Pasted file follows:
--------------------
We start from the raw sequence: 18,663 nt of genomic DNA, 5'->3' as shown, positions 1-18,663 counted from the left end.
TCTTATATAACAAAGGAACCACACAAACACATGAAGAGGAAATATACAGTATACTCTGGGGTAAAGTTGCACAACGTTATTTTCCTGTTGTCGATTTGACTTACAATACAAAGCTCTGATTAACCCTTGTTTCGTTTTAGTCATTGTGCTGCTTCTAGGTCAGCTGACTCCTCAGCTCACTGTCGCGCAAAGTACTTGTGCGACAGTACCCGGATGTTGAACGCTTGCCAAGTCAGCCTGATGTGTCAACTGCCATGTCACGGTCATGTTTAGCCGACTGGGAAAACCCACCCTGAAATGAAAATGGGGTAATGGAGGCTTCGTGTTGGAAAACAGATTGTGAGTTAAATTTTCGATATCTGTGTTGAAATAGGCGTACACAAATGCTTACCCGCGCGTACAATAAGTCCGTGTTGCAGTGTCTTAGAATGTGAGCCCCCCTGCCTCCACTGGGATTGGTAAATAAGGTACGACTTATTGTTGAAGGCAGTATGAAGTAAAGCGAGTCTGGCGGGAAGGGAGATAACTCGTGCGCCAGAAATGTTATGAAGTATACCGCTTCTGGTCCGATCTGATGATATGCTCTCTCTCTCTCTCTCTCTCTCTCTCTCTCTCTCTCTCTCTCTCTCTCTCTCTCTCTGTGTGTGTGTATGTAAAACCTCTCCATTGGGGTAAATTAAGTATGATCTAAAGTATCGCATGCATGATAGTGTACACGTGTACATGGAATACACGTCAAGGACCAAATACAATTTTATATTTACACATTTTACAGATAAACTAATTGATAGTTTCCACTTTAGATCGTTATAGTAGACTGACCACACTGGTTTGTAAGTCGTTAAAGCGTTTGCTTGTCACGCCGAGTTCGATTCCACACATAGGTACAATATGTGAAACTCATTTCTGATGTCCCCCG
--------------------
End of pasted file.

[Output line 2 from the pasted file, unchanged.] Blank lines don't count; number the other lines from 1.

TCTTATATAACAAAGGAACCACACAAACACATGAAGAGGAAATATACAGTATACTCTGGGGTAAAGTTGCACAACGTTATTTTCCTGTTGTCGATTTGACTTACAATACAAAGCTCTGATTAACCCTTGTTTCGTTTTAGTCATTGTGCTGCTTCTAGGTCAGCTGACTCCTCAGCTCACTGTCGCGCAAAGTACTTGTGCGACAGTACCCGGATGTTGAACGCTTGCCAAGTCAGCCTGATGTGTCAACTGCCATGTCACGGTCATGTTTAGCCGACTGGGAAAACCCACCCTGAAATGAAAATGGGGTAATGGAGGCTTCGTGTTGGAAAACAGATTGTGAGTTAAATTTTCGATATCTGTGTTGAAATAGGCGTACACAAATGCTTACCCGCGCGTACAATAAGTCCGTGTTGCAGTGTCTTAGAATGTGAGCCCCCCTGCCTCCACTGGGATTGGTAAATAAGGTACGACTTATTGTTGAAGGCAGTATGAAGTAAAGCGAGTCTGGCGGGAAGGGAGATAACTCGTGCGCCAGAAATGTTATGAAGTATACCGCTTCTGGTCCGATCTGATGATATGCTCTCTCTCTCTCTCTCTCTCTCTCTCTCTCTCTCTCTCTCTCTCTCTCTCTCTCTCTGTGTGTGTGTATGTAAAACCTCTCCATTGGGGTAAATTAAGTATGATCTAAAGTATCGCATGCATGATAGTGTACACGTGTACATGGAATACACGTCAAGGACCAAATACAATTTTATATTTACACATTTTACAGATAAACTAATTGATAGTTTCCACTTTAGATCGTTATAGTAGACTGACCACACTGGTTTGTAAGTCGTTAAAGCGTTTGCTTGTCACGCCGAGTTCGATTCCACACATAGGTACAATATGTGAAACTCATTTCTGATGTCCCCCG